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Researchers discover that adding graphene can make rubber stronger and stretchier  

Tuesday, May 24, 2016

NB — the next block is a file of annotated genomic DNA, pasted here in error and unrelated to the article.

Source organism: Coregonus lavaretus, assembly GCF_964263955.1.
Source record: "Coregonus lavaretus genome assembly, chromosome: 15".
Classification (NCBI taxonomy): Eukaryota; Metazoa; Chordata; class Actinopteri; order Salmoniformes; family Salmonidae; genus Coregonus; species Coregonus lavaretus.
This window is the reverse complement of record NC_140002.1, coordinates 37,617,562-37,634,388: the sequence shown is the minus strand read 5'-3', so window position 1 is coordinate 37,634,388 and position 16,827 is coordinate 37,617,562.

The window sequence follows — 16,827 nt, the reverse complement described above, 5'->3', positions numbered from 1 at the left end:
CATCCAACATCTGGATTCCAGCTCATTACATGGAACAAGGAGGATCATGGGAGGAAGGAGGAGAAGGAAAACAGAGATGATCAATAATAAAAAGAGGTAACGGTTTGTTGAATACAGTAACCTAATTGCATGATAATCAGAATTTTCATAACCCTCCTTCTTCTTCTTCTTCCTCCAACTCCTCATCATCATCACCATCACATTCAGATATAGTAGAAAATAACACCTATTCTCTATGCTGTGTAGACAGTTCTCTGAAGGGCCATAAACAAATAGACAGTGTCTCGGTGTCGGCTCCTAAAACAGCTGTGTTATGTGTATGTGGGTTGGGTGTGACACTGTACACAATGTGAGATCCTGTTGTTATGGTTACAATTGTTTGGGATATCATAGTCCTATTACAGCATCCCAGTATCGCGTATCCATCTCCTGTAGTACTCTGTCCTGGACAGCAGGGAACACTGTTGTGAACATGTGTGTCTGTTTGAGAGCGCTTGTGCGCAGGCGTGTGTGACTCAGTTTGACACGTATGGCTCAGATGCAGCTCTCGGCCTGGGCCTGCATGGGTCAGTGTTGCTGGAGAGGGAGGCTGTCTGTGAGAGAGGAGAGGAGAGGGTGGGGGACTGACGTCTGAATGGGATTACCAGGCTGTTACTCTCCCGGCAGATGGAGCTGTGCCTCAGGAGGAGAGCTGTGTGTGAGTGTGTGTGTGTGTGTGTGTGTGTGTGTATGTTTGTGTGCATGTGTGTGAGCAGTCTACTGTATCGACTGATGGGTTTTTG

Manchester, U.K. - A new study led by University of Manchester researchers, funded by the Bill and Melinda Gates Foundation, has found that adding graphene to rubber can make everyday rubber-based items like car tires, gloves and condoms more durable and elastic. Adding a very small amount of graphene, the world's thinnest and strongest material, to rubber films can increase both their strength and the elasticity by up to 50 percent, a new study led by an Indian-origin researcher has found. Thin rubber films are ubiquitous in daily life, used in everything from gloves to condoms, researchers said. Scientists tested two kinds of rubbery materials, natural rubber, comprised of a material called polyisoprene, and a man-made rubber called polyurethane. To these, they added graphene of different kinds, amounts and size. In most cases, they observed that the resulting composite material could be stretched to a greater degree and with greater force before it broke. Indeed, adding just one-tenth of one percent of graphene was all it took to make the rubber 50 percent stronger. "A composite is a material which contains two parts, a matrix which is soft and light and a filler which is strong," said Aravind Vijayaraghavan from Manchester University in the U.K. Taken together, you get something which is both light and strong. This is the principle behind carbon fiber composites used in sports cars or Kevlar composites used in body armour, researchers said. "We have made a composite of rubber, which is soft and stretchy but fragile, with graphene and the resulting material is both stronger and stretchier," said Vijayaraghavan. "We use a form of graphene called graphene oxide, which unlike graphene is stable as a dispersion in water. The rubber materials are also in a form that is stable in water, allowing us to combine them before forming thin films with a process called dip molding," said Dr Maria Iliut, a research associate in Vijayaraghavan's group. "The important thing here is that because these films are so thin, we need a strengthening filler which is also very thin. Fortunately, graphene is both the thinnest and strongest material we know of," said Iliut. According to Vijayaraghavan, this composite material has tremendous implications in daily life. "Our thinking was that if we could make the rubber used in condoms stronger and stretchier, then you could use that to make even thinner condoms which would feel better without breaking," he said. "Similar arguments can be made for using this material to make better gloves, sportswear, medical devices and so on. We are seeing considerable industrial interest in this area and we hope more companies will want to get involved in the commercial opportunities this research could create," he added. The research was published in the journal Carbon.


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